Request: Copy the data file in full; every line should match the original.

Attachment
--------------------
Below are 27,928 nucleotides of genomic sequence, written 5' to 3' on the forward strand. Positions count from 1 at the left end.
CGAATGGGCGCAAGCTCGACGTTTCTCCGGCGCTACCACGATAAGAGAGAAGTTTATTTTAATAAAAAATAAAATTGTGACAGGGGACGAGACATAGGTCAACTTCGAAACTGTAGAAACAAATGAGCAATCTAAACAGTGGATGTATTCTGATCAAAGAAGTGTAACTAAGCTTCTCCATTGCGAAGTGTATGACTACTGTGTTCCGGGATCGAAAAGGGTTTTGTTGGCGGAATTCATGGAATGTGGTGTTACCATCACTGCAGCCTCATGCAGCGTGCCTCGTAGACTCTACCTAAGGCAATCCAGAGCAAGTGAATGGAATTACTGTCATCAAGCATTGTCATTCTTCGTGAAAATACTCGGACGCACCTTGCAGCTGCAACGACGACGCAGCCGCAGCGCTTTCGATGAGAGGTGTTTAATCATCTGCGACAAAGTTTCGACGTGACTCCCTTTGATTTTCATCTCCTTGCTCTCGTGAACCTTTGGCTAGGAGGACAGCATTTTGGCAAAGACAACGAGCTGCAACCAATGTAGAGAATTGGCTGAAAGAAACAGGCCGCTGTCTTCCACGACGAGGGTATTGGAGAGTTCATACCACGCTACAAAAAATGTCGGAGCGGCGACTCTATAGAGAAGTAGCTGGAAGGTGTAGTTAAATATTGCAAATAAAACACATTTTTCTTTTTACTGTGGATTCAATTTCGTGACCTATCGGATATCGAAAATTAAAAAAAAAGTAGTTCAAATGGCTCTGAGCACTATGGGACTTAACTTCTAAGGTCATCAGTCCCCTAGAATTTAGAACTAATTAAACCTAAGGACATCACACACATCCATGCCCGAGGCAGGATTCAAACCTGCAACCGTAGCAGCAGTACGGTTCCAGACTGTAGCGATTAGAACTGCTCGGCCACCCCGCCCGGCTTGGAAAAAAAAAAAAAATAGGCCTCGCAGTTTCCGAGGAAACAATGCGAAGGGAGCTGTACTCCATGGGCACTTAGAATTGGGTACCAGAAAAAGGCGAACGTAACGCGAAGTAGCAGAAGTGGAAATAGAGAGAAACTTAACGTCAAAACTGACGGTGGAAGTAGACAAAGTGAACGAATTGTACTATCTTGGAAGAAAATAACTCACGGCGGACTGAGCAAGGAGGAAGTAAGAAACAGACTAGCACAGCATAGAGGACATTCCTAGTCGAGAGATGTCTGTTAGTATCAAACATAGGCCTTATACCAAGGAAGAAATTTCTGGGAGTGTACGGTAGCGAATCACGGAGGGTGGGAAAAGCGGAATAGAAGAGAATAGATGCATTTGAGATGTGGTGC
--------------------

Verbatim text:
Below are 27,928 nucleotides of genomic sequence, written 5' to 3' on the forward strand. Positions count from 1 at the left end.
CGAATGGGCGCAAGCTCGACGTTTCTCCGGCGCTACCACGATAAGAGAGAAGTTTATTTTAATAAAAAATAAAATTGTGACAGGGGACGAGACATAGGTCAACTTCGAAACTGTAGAAACAAATGAGCAATCTAAACAGTGGATGTATTCTGATCAAAGAAGTGTAACTAAGCTTCTCCATTGCGAAGTGTATGACTACTGTGTTCCGGGATCGAAAAGGGTTTTGTTGGCGGAATTCATGGAATGTGGTGTTACCATCACTGCAGCCTCATGCAGCGTGCCTCGTAGACTCTACCTAAGGCAATCCAGAGCAAGTGAATGGAATTACTGTCATCAAGCATTGTCATTCTTCGTGAAAATACTCGGACGCACCTTGCAGCTGCAACGACGACGCAGCCGCAGCGCTTTCGATGAGAGGTGTTTAATCATCTGCGACAAAGTTTCGACGTGACTCCCTTTGATTTTCATCTCCTTGCTCTCGTGAACCTTTGGCTAGGAGGACAGCATTTTGGCAAAGACAACGAGCTGCAACCAATGTAGAGAATTGGCTGAAAGAAACAGGCCGCTGTCTTCCACGACGAGGGTATTGGAGAGTTCATACCACGCTACAAAAAATGTCGGAGCGGCGACTCTATAGAGAAGTAGCTGGAAGGTGTAGTTAAATATTGCAAATAAAACACATTTTTCTTTTTACTGTGGATTCAATTTCGTGACCTATCGGATATCGAAAATTAAAAAAAAAGTAGTTCAAATGGCTCTGAGCACTATGGGACTTAACTTCTAAGGTCATCAGTCCCCTAGAATTTAGAACTAATTAAACCTAAGGACATCACACACATCCATGCCCGAGGCAGGATTCAAACCTGCAACCGTAGCAGCAGTACGGTTCCAGACTGTAGCGATTAGAACTGCTCGGCCACCCCGCCCGGCTTGGAAAAAAAAAAAAAATAGGCCTCGCAGTTTCCGAGGAAACAATGCGAAGGGAGCTGTACTCCATGGGCACTTAGAATTGGGTACCAGAAAAAGGCGAACGTAACGCGAAGTAGCAGAAGTGGAAATAGAGAGAAACTTAACGTCAAAACTGACGGTGGAAGTAGACAAAGTGAACGAATTGTACTATCTTGGAAGAAAATAACTCACGGCGGACTGAGCAAGGAGGAAGTAAGAAACAGACTAGCACAGCATAGAGGACATTCCTAGTCGAGAGATGTCTGTTAGTATCAAACATAGGCCTTATACCAAGGAAGAAATTTCTGGGAGTGTACGGTAGCGAATCACGGAGGGTGGGAAAAGCGGAATAGAAGAGAATAGATGCATTTGAGATGTGGTGC